Brussels finalises ‘wind power package’ to help EU industry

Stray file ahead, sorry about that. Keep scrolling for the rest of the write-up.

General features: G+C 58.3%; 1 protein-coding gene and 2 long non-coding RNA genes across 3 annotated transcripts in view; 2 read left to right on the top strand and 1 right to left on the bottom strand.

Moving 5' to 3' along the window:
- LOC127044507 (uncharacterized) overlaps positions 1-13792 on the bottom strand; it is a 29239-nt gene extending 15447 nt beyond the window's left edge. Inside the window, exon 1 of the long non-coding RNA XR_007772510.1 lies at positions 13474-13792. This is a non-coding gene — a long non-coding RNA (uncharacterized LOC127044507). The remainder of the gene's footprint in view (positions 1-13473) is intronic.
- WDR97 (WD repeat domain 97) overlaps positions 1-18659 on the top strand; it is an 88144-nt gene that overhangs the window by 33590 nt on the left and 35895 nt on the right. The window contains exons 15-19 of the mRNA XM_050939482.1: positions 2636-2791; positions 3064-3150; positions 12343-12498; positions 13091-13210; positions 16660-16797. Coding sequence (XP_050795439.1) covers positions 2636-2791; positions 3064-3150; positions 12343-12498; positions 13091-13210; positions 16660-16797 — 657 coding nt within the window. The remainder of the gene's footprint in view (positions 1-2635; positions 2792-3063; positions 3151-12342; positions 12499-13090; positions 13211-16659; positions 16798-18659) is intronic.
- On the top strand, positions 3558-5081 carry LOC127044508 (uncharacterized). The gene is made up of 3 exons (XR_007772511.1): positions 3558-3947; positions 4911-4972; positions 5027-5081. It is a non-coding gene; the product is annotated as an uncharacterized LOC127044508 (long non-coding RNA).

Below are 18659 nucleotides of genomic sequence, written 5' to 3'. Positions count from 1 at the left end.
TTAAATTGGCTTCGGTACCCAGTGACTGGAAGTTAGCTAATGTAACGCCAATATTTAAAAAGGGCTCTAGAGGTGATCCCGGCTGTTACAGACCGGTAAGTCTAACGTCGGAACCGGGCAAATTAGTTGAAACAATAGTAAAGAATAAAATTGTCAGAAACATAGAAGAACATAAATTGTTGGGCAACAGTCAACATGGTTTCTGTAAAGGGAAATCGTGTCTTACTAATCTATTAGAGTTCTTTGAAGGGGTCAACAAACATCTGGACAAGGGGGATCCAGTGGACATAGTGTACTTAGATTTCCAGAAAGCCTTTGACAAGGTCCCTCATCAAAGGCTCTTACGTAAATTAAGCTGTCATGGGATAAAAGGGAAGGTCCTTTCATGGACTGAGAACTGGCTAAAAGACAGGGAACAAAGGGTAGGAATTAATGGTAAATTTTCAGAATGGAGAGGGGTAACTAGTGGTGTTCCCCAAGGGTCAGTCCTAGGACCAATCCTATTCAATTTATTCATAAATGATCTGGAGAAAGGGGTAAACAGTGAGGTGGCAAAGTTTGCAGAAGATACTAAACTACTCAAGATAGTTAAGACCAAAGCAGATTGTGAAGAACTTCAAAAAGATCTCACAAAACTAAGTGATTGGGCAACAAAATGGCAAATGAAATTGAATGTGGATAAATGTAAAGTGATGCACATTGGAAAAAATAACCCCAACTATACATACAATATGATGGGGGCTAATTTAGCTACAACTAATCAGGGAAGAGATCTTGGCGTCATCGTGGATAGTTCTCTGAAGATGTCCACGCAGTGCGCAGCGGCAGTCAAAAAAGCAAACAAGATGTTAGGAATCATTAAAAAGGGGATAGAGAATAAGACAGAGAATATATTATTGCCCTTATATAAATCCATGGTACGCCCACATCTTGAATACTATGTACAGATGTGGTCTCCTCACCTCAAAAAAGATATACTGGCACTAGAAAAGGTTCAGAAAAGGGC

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The European Commission plans to announce its finalised Wind Power Package on Tuesday (24 October), with the objective of supporting the EU’s wind industry by overcoming industry-related challenges. It is widely recognised that wind power is crucial to phasing out fossil fuels, yet its potential is not being realised due to challenges including permitting delays, supply chain issues and financing. According to a leaked draft of the Wind Power Package seen by Euractiv, five difficulties for European wind equipment manufacturers are identified “The under-utilisation of production capacities, driven by inadequate and uncertain demand for wind turbines in the EU” (estimated 80GW of capacity stuck in permitting procedures) “High inflation and commodity prices, combined with limited hedging by wind equipment manufacturers against input price volatility” Design of national support focusing on price criteria rather than environmental and social standards in European products and supply chain resilience Pressure from international competitors, including China, an important supplier of raw materials and components to the EU Availability of skilled workers in the wind manufacturing sector The action plan will design auctions for new wind power generation capacity that will account for factors other than cheapest bid, where Chinese manufacturers currently have a price advantage over European companies. The Commission will also launch dialogues between EU countries, industry and wider stakeholders with a view to improving the auction systems. An increased focus on European competitiveness is also seen, as the Commission will “closely monitor possible unfair trading practices which benefit foreign wind manufacturers.” Increasing permitting and grid capacity is a central part of the plan. For example, the European Commission will launch ‘Accele-RES’ an initiative which has as its objective to accelerate the implementation of new renewable energy law. There will also be an online tool to help Member States with the permitting process by the end of 2023. Finally, the Wind Power Package will look to boost offshore wind, which is projected to play an integral part in Europe’s future energy mix. Europe aims to install 12 GW per year on average, 10 times more than the 2022 installations’ capacity. It will do this by developing cross-border offshore grids, supporting innovation, fast-tracking permitting, improving maritime spatial planning, strengthening the resilience of infrastructure and securing supply chains. More information will be provided when the package is confirmed on Tuesday.